5 Things to Know About Morphea
- Morphea is a rare condition that affects the skin.Morphea is a rare condition in which firm, discolored, oval-shaped patches occur on the skin. Over time, these patches, also called lesions or plaques, may change size or go away suddenly. About half of all morphea patients are children, though the condition is not hereditary. Without treatment, the lesions often go away on their own within three to five years, but new lesions usually appear over a person’s lifetime. If the condition goes deeper than skin level, it may spread quickly, so early diagnosis and prompt treatment are important. Find out more morphea facts here.
- 1. Morphea is an autoimmune disorder.Morphea is one type of autoimmune disease, which occurs when the body’s immune system attacks its own healthy cells. You can’t catch morphea from someone else, and you can’t pass it on if you have it. Morphea also isn’t an infection or cancerous. Instead, morphea is a form of scleroderma, which is a chronic autoimmune rheumatic disorder that causes hardening of the skin and sometimes deeper tissues under the skin as well. There are two types of scleroderma—localized and systemic scleroderma—and morphea falls under the localized category.
- 2. There are four types of morphea.The four types include circumscribed, generalized, linear, and pansclerotic morphea. Someone with circumscribed morphea may have a few or even just one discolored patch of skin that usually has a red border and thick, pale center. Generalized morphea involves more than four patches on several areas of the body. Linear morphea involves linear lesions on the skin surface and also deeper beneath the skin. Pansclerotic morphea affects deeper skin tissue and muscles, joints or bones. This type of morphea may also restrict movement because it affects the joints.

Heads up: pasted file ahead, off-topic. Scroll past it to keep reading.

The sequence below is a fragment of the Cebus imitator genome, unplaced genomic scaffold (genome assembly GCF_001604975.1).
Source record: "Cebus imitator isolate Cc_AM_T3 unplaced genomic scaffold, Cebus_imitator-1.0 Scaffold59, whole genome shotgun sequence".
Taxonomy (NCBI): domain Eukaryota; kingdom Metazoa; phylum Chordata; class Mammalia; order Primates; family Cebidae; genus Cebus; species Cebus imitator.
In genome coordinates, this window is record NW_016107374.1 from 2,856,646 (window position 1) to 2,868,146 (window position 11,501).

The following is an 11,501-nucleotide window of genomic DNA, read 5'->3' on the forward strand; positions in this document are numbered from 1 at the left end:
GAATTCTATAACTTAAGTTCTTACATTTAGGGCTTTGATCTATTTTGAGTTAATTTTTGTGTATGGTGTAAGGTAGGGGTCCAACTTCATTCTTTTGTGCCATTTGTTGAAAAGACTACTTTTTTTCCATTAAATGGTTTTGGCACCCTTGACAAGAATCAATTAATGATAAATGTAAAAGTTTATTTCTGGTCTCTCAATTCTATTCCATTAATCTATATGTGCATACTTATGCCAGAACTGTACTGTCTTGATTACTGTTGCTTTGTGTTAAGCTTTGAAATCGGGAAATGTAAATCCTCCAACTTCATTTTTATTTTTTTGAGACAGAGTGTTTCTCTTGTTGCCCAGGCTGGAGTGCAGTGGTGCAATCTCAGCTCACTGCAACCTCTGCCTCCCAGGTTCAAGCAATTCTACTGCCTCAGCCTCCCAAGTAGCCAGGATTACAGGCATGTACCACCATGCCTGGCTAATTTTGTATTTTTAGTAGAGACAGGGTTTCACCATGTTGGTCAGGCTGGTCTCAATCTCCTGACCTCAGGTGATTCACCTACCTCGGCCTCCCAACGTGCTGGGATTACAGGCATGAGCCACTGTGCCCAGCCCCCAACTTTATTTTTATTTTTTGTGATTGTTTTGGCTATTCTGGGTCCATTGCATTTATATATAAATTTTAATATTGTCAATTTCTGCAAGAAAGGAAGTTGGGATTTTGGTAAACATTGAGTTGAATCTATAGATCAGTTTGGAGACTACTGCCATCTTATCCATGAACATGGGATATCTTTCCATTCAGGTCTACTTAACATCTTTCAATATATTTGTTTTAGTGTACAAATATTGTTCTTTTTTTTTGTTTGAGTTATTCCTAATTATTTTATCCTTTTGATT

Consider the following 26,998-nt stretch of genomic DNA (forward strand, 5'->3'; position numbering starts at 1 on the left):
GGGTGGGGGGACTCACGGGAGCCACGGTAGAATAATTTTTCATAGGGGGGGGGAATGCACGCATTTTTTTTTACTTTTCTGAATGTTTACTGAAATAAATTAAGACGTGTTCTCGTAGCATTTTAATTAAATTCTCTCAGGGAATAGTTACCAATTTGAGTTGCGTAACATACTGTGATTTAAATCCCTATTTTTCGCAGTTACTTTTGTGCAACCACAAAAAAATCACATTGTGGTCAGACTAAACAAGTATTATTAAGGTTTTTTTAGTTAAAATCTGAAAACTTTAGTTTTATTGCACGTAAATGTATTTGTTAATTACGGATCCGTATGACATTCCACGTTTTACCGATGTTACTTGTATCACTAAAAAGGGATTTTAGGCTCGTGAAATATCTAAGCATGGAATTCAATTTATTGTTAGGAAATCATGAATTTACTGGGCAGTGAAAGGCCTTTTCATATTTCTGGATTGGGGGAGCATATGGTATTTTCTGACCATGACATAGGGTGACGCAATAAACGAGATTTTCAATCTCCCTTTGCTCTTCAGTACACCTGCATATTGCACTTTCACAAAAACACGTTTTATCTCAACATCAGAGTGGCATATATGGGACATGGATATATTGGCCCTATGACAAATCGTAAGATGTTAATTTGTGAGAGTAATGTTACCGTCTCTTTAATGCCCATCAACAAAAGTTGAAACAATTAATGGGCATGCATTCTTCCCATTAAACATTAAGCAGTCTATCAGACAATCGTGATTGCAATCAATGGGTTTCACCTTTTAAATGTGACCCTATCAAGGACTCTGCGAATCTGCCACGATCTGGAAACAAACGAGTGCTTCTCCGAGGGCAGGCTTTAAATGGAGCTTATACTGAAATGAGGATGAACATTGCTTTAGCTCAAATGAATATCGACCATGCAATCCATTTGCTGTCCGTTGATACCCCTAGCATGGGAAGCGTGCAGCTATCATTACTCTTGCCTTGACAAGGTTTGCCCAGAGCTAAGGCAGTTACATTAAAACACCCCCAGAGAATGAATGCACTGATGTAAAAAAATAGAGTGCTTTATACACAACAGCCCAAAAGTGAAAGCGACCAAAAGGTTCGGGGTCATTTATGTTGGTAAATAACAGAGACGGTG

Adults are more likely to develop circumscribed or generalized morphea, while children are more likely to have linear or pansclerotic morphea.
- 3. Morphea has no known cause and may come with other symptoms.While there’s no known morphea cause, some types of infections have been considered possible triggers for the condition. These infections include measles, hepatitis B, Epstein-Barr, and Lyme disease. Medications, cancer, and radiation have also been associated with morphea. The main symptom of morphea is the development of thick, tight patches of skin caused by excessive collagen buildup. But other symptoms may also be present, including fever, fatigue, swollen lymph nodes, joint pain, and antibody abnormalities, among others.
- 4. Treatments for morphea are available, although not always necessary.Morphea treatments help control or reduce symptoms, but cannot cure the condition. People with mild cases of morphea, with few lesions that aren’t spreading, may choose not to have treatment or treat only with a topical cream or ointment to soften the plaques and reduce itching. In these cases, the lesions usually clear up on their own within five years. However, if plaques are on a person’s face, over joints, or extend deep under the skin or into muscles, it’s advisable to begin some type of treatment to prevent morphea progression. In children, morphea affecting the head or neck can cause permanent eye damage.
- 5. Morphea treatments come with side effects ranging from mild to very serious.Medicated topical creams with vitamin D can help soften and improve the appearance of morphea lesions. This kind of cream may burn, sting or cause a rash. A corticosteroid cream can help reduce inflammation of the skin, but can cause thinning of the skin when used for prolonged periods. Phototherapy, which is ultraviolet light therapy, penetrates deeper into the skin and may be more effective for widespread or more severe cases of morphea. Immunosuppressants are typically reserved for severe or widespread morphea because some come with more serious, even potentially life-threatening, side effects.
Morphea Facts | 5 Things to Know About Morphea